The majority of pedals are simple to service, and these are no exception, with some nice features designed in. To open them up, as well as allen keys and maybe pliers, you simply need a cassette lockring tool. After first pulling a seal, the cassette tool goes on over the threaded end of the axle, then extracts a locknut from on top of the biggest bearing. The splines are shallow, so it takes a little care. The locknut is what holds everything together, so once it’s out, the axle slides out with all of the bearings on. Another retaining bolt on the tip releases the smaller bearings.

oneup aluminum flat pedals
A cassette lockring tool will help you pull these apart for servicing.

I didn’t have to replace or regrease anything during the test, and the pedals are still spinning fine eight months on. This never fails to surprise me when putting small bearings through filthy Yorkshire conditions. The big seal at the crank end, coupled with no opening at the outer end of the body, seems to have kept all the muck and grit out for now. As well as that, dings and crashes haven’t bent the cromo axles, or put any significant dents in the bodies. Apart from surface wear and gouges, the pedals are still in great shape.

They've taken an absolute beating, but the OneUp flat pedals are still spinning freely.
David gives the OneUp flat pedals a Singletrack Recommended award.

Grip is extremely good, and much better than I’d expect for such a flat body profile. If you absolutely demand a foot sucking bowl shape from your flatties, these might not be the ones for you, but the combination of tall plus centre pins has made them more than grippy enough for me in all kinds of terrain.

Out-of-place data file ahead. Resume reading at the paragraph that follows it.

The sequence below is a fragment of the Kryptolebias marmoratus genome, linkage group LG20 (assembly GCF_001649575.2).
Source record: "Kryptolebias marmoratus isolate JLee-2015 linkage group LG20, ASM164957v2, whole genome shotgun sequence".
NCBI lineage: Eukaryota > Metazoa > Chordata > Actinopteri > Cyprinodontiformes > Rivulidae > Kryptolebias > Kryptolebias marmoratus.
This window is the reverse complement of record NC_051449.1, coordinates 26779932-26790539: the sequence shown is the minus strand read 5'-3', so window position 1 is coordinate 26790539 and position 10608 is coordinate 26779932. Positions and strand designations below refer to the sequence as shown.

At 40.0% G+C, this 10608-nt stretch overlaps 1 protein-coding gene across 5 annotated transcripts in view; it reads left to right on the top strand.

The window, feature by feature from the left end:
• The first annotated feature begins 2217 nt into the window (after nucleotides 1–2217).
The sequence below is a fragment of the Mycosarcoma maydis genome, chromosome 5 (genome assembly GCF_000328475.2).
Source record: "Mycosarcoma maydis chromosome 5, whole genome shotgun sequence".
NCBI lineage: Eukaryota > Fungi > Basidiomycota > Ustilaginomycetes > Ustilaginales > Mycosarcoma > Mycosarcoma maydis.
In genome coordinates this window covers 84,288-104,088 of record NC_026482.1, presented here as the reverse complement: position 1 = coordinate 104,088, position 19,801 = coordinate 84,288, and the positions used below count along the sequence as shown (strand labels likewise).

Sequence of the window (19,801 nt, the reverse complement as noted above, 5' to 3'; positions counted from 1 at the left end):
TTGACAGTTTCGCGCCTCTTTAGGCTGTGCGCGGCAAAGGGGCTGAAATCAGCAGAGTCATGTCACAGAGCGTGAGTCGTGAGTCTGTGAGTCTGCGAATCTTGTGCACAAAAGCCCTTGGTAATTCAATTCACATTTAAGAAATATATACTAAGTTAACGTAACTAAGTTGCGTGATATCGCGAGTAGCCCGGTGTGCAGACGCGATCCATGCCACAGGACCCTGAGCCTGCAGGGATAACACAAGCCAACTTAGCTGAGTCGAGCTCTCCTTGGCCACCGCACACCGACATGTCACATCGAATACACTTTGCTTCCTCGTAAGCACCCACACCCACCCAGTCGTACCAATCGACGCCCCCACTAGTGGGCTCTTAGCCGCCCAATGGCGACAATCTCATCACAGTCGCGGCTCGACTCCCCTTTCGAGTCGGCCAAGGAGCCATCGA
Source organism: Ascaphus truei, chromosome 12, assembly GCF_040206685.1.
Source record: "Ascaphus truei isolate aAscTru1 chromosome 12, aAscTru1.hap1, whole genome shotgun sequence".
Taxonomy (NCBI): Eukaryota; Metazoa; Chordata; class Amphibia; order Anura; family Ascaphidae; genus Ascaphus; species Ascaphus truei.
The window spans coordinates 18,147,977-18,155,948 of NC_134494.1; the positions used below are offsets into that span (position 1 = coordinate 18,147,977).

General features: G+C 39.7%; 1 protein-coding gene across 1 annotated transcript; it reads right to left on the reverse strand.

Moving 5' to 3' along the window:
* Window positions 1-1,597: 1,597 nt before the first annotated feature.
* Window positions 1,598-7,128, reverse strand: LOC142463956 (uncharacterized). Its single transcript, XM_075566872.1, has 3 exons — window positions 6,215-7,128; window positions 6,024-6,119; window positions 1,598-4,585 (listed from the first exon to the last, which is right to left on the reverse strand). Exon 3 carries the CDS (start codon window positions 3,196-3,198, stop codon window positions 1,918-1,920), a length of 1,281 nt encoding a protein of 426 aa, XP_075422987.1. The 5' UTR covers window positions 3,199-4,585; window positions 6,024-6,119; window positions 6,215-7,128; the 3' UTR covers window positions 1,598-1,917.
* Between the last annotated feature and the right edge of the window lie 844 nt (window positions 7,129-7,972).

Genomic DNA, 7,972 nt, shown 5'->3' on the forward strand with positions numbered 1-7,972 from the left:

After six months of getting wailed on by my awful feet and worse technique, these are still going strong, and are one of my go to sets of pedals. 355g puts them in a respectable weight range, and for the money you won’t find many significantly lighter. Tough, thin, grippy, light – recommended.

Review Info

Brand: Oneup Components
Product: Aluminum Pedals
From: OneUp Components,
Price: $125 direct / £88.99 UK retail
Tested: by David Hayward for 8 months

David started mountain biking in the 90’s, by which he means “Ineptly jumping a Saracen Kili Racer off anything available in a nearby industrial estate”. After growing up and living in some extremely flat places, David moved to Yorkshire specifically for the mountain biking. This felt like a horrible mistake at first, because the hills are so steep, but you get used to them pretty quickly. Previously, David trifled with road and BMX, but mountain bikes always won. He’s most at peace battering down a rough trail, quietly fixing everything that does to a bike, or trying to figure out if that one click of compression damping has made things marginally better or worse. The inept jumping continues to this day.

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Comments (5)

    I have had the plastic versions for about ten months and really rate them. Cheap, tough and light. Could be my imagination, but they seem more forgiving of rock strikes than metal pedals.

    They look very much like the raceface atlas, I believe they might even have been designed by the same chap.

    Hope the bearings are better than the reacface ones though, they’re utter shite.

    Loving mine. I like that service parts are readily available and not a ridiculous price. I have a set of bearings etc ready for when they need replacing but…..not needed so far. If that is still the case in another twelve months I will be delighted though I may strip and regrease soon just to check all is clean inside

    Trying to decide on new pedals. Which would you have, these One Up Components, crankbrothers Stamp or DMR Vaults?

    @snowfruit depends what kind of riding you do! All three of those have different characters.

    Vaults have that bowl shape a lot of riders love, the other two are very flat flats. These OneUps are grippier than the Stamps, but if you’re trying out a lot of tricks and intending to bail, maximum grip might not be everything to you!